March 2, 2014

My Flower Garden...

 Good Morning, Glory!

 As I round the corner from our living room and enter the hallway
to my studio each morning, this is the sight I see on sunny days.
Light spills in from the east window and creates the cheeriest
of atmospheres for creativity in my little corner of the world.
I've placed my ribbon frame on my shelves. It was an easy move
thanks to those Scotch™damage-free hanging strips. I attached one
side to the shelves and the other to each end of the frame. They stick
together like velcro and will remove without a problem whenever I 
want. If I need to access something behind the ribbons, I can just peel the
frame off (thanks to the velcro), get what I need and replace the frame.

These are the ribbons I've accumulated since I joined our quilt guild 
nearly four years ago. Don't they look like flowers? If you live in
Florida, you can practically toss a rock in the ground and it will
grow. I do best with plants that thrive on neglect - like jade plants, 
flowering bushes (jasmine, bouganvillea, crown of thorns and palms). 

Rather, the majority of the flowers I grow are born in my studio.
These "flowers" make me smile. They represent the result of many
joyful hours spent putting fiber to fabric and they inspire me to improve.
 I purchased a couple of these flower pins in the boutique at our quilt 
show. I don't know who made them, but they're so clever! They're a 
great way to use scrap fabrics and metal bobbins, too! (My machines 
use plastic ones.) Batiks are great for this project, because it's hard 
to tell the right side of the fabric from the wrong side when folded.
After gently moving the ruffles and peeking between them,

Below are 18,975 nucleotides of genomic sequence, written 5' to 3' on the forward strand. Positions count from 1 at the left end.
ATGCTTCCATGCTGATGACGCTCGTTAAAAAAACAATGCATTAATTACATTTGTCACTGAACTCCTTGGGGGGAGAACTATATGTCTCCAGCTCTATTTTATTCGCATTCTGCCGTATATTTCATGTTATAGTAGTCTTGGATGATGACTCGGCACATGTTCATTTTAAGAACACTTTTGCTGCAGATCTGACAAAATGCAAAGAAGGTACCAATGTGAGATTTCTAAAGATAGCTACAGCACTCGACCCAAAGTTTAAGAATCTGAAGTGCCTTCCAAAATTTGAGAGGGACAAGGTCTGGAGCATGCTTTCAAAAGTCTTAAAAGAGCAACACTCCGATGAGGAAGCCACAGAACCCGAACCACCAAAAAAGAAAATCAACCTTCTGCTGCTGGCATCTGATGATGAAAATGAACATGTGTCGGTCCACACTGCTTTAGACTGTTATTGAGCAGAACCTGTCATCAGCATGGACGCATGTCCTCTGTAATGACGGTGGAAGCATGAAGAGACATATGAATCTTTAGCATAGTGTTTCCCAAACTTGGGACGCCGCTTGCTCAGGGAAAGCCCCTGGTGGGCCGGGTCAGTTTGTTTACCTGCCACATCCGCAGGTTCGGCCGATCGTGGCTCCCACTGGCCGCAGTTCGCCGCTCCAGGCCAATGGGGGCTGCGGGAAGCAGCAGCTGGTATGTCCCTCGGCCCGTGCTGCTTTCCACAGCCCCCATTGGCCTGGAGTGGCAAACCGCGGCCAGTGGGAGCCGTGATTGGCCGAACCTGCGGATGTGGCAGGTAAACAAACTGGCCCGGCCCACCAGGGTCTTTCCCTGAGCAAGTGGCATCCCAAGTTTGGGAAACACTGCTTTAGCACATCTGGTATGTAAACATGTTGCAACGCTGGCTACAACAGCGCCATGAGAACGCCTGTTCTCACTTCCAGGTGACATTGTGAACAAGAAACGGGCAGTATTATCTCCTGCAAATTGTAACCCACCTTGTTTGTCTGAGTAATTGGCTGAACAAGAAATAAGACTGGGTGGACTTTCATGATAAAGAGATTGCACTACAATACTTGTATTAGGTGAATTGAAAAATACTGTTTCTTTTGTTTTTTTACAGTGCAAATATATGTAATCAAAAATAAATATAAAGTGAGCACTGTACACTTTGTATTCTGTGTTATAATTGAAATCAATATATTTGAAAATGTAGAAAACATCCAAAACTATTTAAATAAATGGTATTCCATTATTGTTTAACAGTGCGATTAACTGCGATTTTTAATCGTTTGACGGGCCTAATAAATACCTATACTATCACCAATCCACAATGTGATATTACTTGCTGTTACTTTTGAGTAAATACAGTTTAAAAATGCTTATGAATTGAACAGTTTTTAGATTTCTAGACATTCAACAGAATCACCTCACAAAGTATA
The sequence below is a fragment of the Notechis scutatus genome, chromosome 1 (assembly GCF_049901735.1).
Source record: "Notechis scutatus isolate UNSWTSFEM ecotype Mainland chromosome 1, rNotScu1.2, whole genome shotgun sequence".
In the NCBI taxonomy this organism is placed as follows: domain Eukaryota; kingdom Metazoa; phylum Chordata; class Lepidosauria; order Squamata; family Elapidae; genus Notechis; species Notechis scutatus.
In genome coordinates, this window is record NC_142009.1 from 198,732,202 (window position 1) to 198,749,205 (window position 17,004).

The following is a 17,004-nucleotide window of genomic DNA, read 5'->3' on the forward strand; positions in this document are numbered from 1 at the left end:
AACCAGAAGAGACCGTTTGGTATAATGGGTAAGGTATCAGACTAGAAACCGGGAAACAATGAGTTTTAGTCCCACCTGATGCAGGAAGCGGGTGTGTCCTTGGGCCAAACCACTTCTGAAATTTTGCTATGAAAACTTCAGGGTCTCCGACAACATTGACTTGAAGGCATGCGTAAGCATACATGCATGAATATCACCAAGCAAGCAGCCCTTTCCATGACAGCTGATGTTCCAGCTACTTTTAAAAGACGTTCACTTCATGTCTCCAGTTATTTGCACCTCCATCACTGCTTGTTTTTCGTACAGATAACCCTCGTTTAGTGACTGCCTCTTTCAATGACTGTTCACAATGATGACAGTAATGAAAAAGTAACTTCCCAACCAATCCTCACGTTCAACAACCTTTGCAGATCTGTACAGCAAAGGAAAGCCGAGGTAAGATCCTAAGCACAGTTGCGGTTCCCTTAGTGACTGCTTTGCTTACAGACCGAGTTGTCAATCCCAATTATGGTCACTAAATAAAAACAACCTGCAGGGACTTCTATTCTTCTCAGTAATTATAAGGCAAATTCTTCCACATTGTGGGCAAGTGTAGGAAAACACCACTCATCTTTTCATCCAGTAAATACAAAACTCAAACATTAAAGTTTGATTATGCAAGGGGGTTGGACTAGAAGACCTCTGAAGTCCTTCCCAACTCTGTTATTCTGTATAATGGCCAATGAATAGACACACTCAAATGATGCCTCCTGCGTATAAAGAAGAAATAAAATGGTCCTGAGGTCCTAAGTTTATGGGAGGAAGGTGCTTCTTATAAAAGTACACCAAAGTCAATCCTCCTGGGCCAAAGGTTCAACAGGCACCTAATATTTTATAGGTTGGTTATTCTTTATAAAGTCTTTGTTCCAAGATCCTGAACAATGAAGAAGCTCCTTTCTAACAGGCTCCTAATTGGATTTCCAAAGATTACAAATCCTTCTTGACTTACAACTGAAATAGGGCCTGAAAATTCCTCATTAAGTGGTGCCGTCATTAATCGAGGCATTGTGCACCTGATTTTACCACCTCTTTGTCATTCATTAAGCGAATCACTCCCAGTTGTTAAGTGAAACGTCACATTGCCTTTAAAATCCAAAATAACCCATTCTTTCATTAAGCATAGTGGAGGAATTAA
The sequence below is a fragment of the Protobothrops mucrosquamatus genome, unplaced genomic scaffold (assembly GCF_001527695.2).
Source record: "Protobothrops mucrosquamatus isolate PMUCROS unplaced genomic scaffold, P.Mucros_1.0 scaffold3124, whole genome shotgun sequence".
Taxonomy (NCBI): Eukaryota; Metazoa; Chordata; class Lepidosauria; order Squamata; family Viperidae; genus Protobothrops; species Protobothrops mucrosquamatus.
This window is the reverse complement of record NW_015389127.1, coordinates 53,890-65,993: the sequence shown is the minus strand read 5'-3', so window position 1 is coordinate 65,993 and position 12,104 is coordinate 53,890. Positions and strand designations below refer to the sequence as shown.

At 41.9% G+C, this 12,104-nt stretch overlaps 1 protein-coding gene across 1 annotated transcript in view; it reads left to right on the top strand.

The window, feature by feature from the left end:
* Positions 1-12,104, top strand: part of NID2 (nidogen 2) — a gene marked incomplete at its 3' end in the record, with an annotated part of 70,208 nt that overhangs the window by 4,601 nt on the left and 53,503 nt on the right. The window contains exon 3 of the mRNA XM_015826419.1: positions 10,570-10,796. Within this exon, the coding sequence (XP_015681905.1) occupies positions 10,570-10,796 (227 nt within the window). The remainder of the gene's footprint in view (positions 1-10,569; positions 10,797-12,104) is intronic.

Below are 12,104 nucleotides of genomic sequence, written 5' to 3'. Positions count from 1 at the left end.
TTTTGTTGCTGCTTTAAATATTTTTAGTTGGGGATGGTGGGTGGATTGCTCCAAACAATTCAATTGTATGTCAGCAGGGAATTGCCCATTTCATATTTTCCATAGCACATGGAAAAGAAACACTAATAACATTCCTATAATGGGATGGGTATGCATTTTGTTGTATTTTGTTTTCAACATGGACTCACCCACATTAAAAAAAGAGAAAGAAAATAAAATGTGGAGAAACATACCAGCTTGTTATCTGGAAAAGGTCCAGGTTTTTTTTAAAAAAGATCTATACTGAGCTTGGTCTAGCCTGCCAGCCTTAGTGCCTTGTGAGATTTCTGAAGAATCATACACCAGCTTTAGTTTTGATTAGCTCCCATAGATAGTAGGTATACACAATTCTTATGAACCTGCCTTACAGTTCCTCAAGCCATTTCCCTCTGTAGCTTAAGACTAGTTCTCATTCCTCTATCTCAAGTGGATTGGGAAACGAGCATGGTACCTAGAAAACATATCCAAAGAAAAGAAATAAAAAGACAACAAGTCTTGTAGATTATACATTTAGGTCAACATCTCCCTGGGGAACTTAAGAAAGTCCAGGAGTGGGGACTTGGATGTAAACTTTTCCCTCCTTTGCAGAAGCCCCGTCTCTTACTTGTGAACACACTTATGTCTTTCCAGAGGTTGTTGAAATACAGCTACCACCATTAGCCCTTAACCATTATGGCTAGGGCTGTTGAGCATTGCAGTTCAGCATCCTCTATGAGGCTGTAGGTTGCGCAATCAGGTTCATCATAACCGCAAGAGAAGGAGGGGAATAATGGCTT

I can see that this is how the pin was made...

Cut one strip of fabric about 3" wide and about 5" long. Pink along both 
long sides. Starting about 1/2" from one end of the strip, hand sew a row 
of stitches about 1" away from a long edge using a double thread. (See drawing)
 Leave a long tail at the starting end because you'll be tying both ends together 
as you form a ruffle around your metal bobbin. (Be sure that when you gather
 and fold the fabric strip, you keep the thread to the inside of the fold.) Place 
the bobbin inside the gathered strip before you tie the ends of the threads 
together. Tie double knots and cut off the extra length of thread so that you 
don't have any hanging tails showing. Overlap the gathered ends of the
ruffle (where you tied the knot.) Now it should look like the pin above.
 The back side of your pin will be behind the wider ruffle. You can either sew
 or glue (with a strong E6000 or jewelry glue) the small pin back on this side.
A beautiful fabric flower pin to wear on your favorite shirt or jacket.

Happy Monday!
You know where I'll be if you're looking for me.
(Tag will be there, too keeping me company.)

4 friends clicked here to leave a note for me:

Gloria M said...

Thanks Donna, the pin is very cute and would make great gifts for sewing friends. Nice of you to share with us. Love your ribbons and the frame. My you have earned a lot of ribbons in your four years. Keep up the good work,I love reading about your and your projects. Thanks again, Gloria

Twyla and Lindsey said...

What a beautiful flower garden:) I love the way your fabric is stored. It looks like a work of art itself! Have a nice day, Donna! Twyla

Createology said...

Your Flower Garden is more beautiful than any garden flowers grown. I was thinking how unique those ribbons are with the fun polka dots and stripes. Of course against your gorgeous fabrics all perfectly organized the result is Master Gardner worthy my friend! Blissful Creating in your sun filled studio...
P.S. Such a cute little bobbin flower and thank you for the tute.

Patty said...

What a pleasant sight to see in the morning the morning delicious fabrics and gorgeous flowers! Thanks for the cute tutorial.


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